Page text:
Uzbekistan leadership shakeup hints at regime insecurity

President Shavkat Mirziyoyev of Uzbekistan, who was re-elected to a third term in July with more than 90 percent of the vote, has reshuffled his administration in a move that analysts say reflects his insecurity and desire to tighten his grip on power.

Mr. Mirziyoyev abolished the post of chief of staff, which was held by Sardor Umurzakov, a former foreign trade minister and deputy prime minister who was seen as a rising star and a possible successor to the president. Mr. Umurzakov had been appointed to the position last year and had gained influence and visibility as the president’s enforcer and troubleshooter.

Mr. Umurzakov was replaced by Zokirjon Almatov, a former interior minister who had been sidelined by Mr. Mirziyoyev after he came to power in 2016 following the death of his predecessor, Islam Karimov. Mr. Almatov, who is 74 years old and has been accused of human rights violations, will serve as the head of the newly created Presidential Security Service, which will oversee the security and intelligence agencies.

The president also elevated his eldest daughter, Saida Mirziyoyeva, to the rank of deputy chief of staff and put her in charge of overseeing the information and communication sector. Ms. Mirziyoyeva, 40, has been rapidly climbing the ranks since her father took office. She was previously the head of a state-run media holding company and a deputy head of the presidential administration’s department for social and legal issues.

The changes to the presidential staff, which were announced on August 31 without any explanation or fanfare, have raised questions about Mr. Mirziyoyev’s motives and intentions. Some observers suggest that he may be feeling threatened by Mr. Umurzakov’s popularity and competence, or that he may be preparing to hand over power to his daughter in the future.

“Personnel and structural changes have most likely been precipitated by the fact that in Mirziyoyev’s view, things were not done, that the administration was not functioning … or was not as productive as he wanted it to be,” Temur Umarov, a fellow at the Carnegie Russia Eurasia Center, told Eurasianet. “Most likely, this was also connected with the personality of Sardor Umurzakov, who led the administration. I think all of this combined into a situation where Mirziyoyev saw no other way out than a reshuffle.”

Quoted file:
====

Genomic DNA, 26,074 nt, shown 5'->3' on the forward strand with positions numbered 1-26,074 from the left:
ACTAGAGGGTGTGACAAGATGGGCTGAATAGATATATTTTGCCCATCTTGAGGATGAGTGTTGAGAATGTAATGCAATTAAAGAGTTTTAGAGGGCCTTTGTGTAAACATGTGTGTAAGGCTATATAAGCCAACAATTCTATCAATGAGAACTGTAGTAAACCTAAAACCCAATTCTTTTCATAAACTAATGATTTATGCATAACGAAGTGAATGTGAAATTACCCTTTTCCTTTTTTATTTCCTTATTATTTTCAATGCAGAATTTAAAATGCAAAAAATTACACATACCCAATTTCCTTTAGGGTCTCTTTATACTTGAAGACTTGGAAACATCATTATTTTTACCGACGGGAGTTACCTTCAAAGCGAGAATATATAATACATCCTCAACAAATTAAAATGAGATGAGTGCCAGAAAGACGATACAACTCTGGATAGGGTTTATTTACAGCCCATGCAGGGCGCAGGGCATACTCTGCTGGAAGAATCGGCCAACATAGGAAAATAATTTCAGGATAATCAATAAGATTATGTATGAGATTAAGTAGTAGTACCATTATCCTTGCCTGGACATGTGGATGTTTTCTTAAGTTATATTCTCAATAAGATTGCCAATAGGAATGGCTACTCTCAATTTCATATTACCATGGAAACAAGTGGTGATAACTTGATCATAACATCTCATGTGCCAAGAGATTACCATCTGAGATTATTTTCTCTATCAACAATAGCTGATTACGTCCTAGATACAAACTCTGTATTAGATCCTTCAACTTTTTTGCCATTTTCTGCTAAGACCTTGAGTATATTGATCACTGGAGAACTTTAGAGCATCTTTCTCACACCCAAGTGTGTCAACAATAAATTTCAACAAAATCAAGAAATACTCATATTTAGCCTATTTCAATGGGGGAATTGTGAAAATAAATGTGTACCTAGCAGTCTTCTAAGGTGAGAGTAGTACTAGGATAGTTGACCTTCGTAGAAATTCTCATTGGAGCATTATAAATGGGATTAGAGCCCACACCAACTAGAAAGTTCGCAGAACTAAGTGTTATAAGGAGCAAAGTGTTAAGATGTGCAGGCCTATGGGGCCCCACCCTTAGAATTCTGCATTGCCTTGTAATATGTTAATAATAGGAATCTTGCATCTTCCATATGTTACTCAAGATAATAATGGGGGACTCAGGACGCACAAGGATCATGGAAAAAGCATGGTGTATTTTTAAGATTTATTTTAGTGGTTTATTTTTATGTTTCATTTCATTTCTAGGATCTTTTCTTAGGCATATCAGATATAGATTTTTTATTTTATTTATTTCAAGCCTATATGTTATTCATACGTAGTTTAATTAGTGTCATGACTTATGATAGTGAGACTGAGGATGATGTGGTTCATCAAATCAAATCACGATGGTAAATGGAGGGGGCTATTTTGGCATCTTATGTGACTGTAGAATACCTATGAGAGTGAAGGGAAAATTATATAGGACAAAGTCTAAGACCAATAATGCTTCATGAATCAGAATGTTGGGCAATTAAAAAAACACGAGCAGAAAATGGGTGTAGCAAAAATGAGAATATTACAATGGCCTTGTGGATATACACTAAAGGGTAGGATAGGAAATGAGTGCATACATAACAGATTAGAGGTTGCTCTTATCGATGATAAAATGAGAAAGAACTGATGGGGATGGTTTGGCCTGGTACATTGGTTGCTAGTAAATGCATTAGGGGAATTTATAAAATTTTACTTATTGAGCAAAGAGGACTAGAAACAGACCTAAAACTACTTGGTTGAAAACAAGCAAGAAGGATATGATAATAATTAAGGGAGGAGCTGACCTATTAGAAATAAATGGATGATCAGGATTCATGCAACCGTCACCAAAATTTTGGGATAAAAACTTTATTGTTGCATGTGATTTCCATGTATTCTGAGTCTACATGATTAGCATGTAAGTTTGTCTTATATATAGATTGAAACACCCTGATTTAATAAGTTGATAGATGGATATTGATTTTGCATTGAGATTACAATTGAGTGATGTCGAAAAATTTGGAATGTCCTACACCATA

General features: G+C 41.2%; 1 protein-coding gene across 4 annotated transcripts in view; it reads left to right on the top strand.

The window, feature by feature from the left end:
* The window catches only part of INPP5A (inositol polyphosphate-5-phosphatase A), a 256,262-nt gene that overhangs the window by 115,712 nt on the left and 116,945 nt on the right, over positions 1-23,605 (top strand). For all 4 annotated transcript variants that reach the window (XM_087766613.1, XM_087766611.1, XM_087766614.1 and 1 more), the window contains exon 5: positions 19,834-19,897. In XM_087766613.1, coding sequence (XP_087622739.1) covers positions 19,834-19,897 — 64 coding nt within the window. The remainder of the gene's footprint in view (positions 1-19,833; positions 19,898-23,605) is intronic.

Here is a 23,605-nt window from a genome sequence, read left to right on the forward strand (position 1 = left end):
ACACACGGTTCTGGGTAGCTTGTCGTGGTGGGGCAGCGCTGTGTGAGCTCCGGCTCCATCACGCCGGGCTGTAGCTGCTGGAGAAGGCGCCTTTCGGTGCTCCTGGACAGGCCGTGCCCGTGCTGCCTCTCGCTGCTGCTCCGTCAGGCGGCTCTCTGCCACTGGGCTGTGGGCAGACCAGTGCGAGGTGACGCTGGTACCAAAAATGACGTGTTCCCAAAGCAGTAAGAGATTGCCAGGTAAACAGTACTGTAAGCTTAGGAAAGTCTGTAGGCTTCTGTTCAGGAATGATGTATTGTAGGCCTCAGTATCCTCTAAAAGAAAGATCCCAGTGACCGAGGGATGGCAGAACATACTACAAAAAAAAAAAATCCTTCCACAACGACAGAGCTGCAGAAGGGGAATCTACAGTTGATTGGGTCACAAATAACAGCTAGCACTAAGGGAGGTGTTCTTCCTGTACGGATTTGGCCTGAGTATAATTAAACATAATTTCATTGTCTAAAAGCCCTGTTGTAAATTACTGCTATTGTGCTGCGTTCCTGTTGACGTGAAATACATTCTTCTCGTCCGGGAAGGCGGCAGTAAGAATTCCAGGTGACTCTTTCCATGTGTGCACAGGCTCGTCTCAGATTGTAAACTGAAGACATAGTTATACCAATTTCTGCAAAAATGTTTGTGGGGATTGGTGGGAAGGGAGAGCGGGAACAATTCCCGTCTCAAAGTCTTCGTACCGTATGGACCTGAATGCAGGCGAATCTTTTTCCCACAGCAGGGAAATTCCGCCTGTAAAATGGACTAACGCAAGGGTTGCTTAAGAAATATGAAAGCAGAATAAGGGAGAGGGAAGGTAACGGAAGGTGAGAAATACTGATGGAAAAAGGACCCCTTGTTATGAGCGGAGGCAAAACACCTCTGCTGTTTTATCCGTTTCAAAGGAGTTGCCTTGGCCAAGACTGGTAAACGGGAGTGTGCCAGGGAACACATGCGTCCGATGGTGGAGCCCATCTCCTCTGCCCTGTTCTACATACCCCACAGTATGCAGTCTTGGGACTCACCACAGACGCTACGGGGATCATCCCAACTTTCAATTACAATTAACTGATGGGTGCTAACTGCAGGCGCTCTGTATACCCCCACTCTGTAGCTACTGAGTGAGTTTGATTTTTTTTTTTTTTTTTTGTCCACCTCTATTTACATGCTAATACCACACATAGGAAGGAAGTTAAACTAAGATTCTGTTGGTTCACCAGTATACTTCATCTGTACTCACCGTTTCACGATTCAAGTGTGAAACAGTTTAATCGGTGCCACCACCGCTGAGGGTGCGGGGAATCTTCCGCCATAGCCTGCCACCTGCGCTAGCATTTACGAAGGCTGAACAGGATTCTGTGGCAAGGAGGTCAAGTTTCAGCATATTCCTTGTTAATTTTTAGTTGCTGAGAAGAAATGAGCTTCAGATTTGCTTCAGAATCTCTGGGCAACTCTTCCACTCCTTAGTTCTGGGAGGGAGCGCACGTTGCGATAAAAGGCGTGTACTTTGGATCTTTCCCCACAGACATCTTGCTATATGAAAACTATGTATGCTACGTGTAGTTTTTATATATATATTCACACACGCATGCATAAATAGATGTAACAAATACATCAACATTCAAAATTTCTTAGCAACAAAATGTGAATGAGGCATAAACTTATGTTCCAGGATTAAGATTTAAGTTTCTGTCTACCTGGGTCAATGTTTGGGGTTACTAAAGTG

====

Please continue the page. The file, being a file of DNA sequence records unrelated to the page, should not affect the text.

Others argue that Mr. Mirziyoyev may be trying to balance different factions within his regime and prevent any potential challengers from gaining too much power or influence. By bringing back Mr. Almatov, who is loyal to him but unpopular among the public and some elites, he may be hoping to create a counterweight to Mr. Umurzakov and other ambitious officials.

“Mirziyoyev is trying to maintain a balance between different groups within his system,” Alisher Ilkhamov, a London-based researcher on Central Asia, told The Guardian. “He doesn’t want anyone to become too strong or too weak.”

Mr. Mirziyoyev has portrayed himself as a reformer who wants to modernize Uzbekistan and open it up to the world after decades of isolation and repression under Mr. Karimov. He has initiated some economic and social changes, such as easing currency controls, reducing forced labor in cotton fields, criminalizing domestic violence and joining the World Trade Organization.

But critics say that he has not made any meaningful progress on political and human rights issues, such as allowing free elections, independent media, civil society and opposition parties. He has also faced public discontent over rising prices, fuel shortages, corruption and the Covid-19 pandemic.

In May, Uzbek voters approved constitutional amendments that extended presidential terms from five to seven years and allowed Mr. Mirziyoyev to run for two more terms until 2040. The referendum was widely seen as a sham that lacked transparency and genuine debate.

The recent shakeup of the presidential administration may indicate that Mr. Mirziyoyev is not confident about his legitimacy or stability, despite his overwhelming electoral victory and constitutional changes.

“It seems that Mirziyoyev is not feeling very secure in his position,” Steve Swerdlow, an associate professor of human rights at the University of Southern California, told The New York Times. “He is trying to consolidate his power by eliminating potential rivals and promoting loyalists.”

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